Public Speaking Secrets for ESL (2015)
Chapter 4: Build a Rapport with your Audience
Milosh felt prepared for his presentation. He had listened to himself more than several times, rehearsed his presentation as well as practicing it in the presence of friends who provided him with useful constructive criticism.
He felt his accent was less pronounced than ever before and in the process of writing his speech, he made sure he knew his topics jargon, but what he felt was even more important, able to translate that into an everyday language his audience could understand.
And he had gone the extra mile, as advised, to produce slides and back up handouts in case the computer plan failed or someone wanted hard copies to take away.
Yup! He felt thoroughly prepared. Then it happened. Someone asked him if he knew how vital it was to create a rapport with his listeners. He hadn’t thought of that.
Even though Milosh had a moment of panic, he soon calmed himself down and did a bit of research of how to do that. He thought it was very fortunate he had started working on his presentation early enough to discover how to convince the audience to be on his side.
All the best professional motivational speakers know a tip that they all too often fail to share with other speakers who are beginning their speaking career.
Whether you’re planning on making presentations a career or you’re only when speaking in public when pushed, it’s a secret that you should learn right now: it’s essential you learn how to build a rapport with your listeners.
Granted, this is essential for every speaker. But for those who speak English as a second language and those who may be speaking with an accent this is especially vital. This could mean the difference between gaining the acceptance of those listening to you or to have them sitting in front of you criticizing not only your every move, but also your every use of inflection.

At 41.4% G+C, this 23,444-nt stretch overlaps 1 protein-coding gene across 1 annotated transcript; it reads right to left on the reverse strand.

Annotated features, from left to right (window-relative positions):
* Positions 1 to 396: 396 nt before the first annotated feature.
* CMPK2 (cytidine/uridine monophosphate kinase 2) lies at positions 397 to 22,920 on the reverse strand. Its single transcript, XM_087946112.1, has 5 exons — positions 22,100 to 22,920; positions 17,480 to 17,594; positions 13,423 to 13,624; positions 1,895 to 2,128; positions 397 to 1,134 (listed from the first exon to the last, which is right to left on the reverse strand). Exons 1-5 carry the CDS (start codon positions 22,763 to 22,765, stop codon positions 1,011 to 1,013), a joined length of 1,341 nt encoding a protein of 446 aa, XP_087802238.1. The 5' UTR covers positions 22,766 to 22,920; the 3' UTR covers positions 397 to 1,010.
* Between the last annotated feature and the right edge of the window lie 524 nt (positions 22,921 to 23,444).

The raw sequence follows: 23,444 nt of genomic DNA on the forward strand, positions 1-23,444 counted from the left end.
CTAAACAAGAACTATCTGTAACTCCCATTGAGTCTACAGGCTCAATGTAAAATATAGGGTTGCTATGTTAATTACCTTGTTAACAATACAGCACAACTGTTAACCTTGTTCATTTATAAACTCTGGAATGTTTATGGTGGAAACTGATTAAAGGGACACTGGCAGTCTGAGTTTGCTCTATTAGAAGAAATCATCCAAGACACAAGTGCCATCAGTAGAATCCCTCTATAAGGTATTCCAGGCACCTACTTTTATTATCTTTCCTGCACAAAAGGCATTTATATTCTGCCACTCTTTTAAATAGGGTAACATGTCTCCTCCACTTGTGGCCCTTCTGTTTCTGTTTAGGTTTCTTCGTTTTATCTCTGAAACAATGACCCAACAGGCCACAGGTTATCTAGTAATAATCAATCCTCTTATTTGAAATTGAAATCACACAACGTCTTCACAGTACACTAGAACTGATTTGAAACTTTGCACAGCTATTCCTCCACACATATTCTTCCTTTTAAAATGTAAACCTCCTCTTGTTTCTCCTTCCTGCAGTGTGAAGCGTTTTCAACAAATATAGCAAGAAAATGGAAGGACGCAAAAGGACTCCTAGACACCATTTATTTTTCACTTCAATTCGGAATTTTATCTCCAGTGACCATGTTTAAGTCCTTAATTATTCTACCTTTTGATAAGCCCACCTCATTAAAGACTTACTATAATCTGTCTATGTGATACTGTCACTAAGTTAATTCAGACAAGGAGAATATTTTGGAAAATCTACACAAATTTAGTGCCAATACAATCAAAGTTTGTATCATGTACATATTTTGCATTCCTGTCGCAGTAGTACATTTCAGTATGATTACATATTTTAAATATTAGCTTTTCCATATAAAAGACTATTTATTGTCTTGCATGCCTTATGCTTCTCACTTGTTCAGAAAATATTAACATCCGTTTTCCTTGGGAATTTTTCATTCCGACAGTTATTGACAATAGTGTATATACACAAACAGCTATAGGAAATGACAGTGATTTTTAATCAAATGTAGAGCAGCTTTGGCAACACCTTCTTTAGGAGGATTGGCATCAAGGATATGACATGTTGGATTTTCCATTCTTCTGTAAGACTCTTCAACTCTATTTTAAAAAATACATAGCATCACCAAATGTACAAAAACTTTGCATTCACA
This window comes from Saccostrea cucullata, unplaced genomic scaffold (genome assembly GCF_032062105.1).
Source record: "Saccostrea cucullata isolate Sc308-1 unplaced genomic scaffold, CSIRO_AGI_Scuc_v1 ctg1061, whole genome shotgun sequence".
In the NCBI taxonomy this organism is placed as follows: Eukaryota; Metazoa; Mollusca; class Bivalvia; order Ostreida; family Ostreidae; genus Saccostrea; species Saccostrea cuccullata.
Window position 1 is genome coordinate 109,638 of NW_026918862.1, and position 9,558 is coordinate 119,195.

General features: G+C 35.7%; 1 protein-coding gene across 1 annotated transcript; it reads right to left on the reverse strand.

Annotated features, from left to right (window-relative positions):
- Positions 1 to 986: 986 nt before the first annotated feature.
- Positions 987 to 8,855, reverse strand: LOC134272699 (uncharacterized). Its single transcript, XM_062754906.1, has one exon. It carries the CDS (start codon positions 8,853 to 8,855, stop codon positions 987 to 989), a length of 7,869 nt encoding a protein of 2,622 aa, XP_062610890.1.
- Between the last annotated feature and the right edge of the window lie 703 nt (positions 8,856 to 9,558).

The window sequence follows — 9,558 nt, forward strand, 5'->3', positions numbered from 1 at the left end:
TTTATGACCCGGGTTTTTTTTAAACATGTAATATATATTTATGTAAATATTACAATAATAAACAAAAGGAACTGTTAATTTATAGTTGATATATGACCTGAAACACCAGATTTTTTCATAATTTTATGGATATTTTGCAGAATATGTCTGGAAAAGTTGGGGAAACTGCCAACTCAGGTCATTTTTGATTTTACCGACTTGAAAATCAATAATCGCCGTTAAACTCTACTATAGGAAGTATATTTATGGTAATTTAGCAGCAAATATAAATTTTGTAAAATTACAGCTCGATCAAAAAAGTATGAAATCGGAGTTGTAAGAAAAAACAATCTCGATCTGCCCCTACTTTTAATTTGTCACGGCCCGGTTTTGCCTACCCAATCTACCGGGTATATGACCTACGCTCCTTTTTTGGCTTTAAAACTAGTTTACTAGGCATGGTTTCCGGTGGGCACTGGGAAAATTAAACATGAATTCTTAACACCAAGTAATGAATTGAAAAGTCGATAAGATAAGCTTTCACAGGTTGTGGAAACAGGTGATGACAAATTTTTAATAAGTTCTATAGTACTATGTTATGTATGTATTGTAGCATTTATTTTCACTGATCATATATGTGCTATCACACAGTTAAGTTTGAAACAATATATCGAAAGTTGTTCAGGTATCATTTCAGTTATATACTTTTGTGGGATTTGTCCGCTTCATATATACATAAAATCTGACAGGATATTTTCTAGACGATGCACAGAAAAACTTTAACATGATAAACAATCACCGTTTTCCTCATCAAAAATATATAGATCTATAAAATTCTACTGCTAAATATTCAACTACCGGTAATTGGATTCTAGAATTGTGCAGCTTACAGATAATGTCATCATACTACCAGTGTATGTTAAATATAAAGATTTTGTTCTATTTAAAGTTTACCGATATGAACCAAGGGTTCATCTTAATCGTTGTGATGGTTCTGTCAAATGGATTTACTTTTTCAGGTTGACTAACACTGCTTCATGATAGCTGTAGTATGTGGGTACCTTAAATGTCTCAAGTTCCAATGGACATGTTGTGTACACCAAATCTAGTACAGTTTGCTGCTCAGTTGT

There are basically seven easy ways you can build nearly an instant rapport with a audience – even if you feel they’re a hostile group of people when you step on the stage or in front of the podium.
- Be your own “warm up” act.
What do I mean by this? Talk to people before your presentation begins. This may mean walking through the aisle, if you’re located in a larger auditorium type space or if the group is smaller sitting around with them chatting with a cup of coffee or tea in your hand.
Either way, breaking the ice, so to speak, before you begin your talk really does work wonders when you’re a presenter.
This works for those who speak English as their first language, but it also is vitally important if English is your second language. It gives your audience a “preview” of your accent and how to pronounce your words. While you chatting, they’ll be processing – whether they realize it or not – the way you speak.
During your “warm up act” your audience is also getting to know you better, not only personally but also gauging your professional expertise. It’s more difficult to be hyper critical of someone they already have made some conversation with than some who’s standing in silence or pacing with worry.
- Ensure your speech and your intentions promote your audience’s best interests – and not yours.
If this sentence is a bit vague or fuzzy when you first hear it, but if you allow the meaning to sink in for a moment or two, that light bulb above your head will switch on.
We both know that this presentation is vital to your future. But have you ever stopped to think why these individuals are listening to you? Perhaps this very information you have is vital to them? Have you ever thought they’re attending today to improve their future, guarantee their promotion?
If you haven’t, think about it. Then do everything in your power to help them understand and digest this material and make it their own. They will be grateful to you.
In other words, you can have two choices once you stand up there and start presenting your material. You can either use this time to “sell” them on some topic or you can view your talk as an opportunity to serve them.
Believe it or not, your audience will recognize the difference immediately. They’ll know once you start talking whether you’re sincere in “serving” them or you’re just paying lip service to that idea. On the other hand, your listeners are no doubt sophisticated enough to know when some is only out to sell them something, whether they need it or not.
How do you want to be remembered? As someone who helped another along their own path, or the individual who tried to hard-sell them?
- Look audience members in the eye.
If you’re fearful of standing at the podium and talking to your audience, you may be tempted to look at the wall behind your audience. I did this at one time. I had hoped the audience would think I was looking at them. In reality I was only fooling myself.
You really need to take the bull by the horns – or in this case the stage fright by the fear – and look your audience in the eye. By this, I don’t mean a quick glance stage right and then a quick glance stage left.
No, choose someone seated in front of you and look him or her straight in the eye. Do this for a few moments, perhaps while you’re making a specific or important point, then move on to another individual.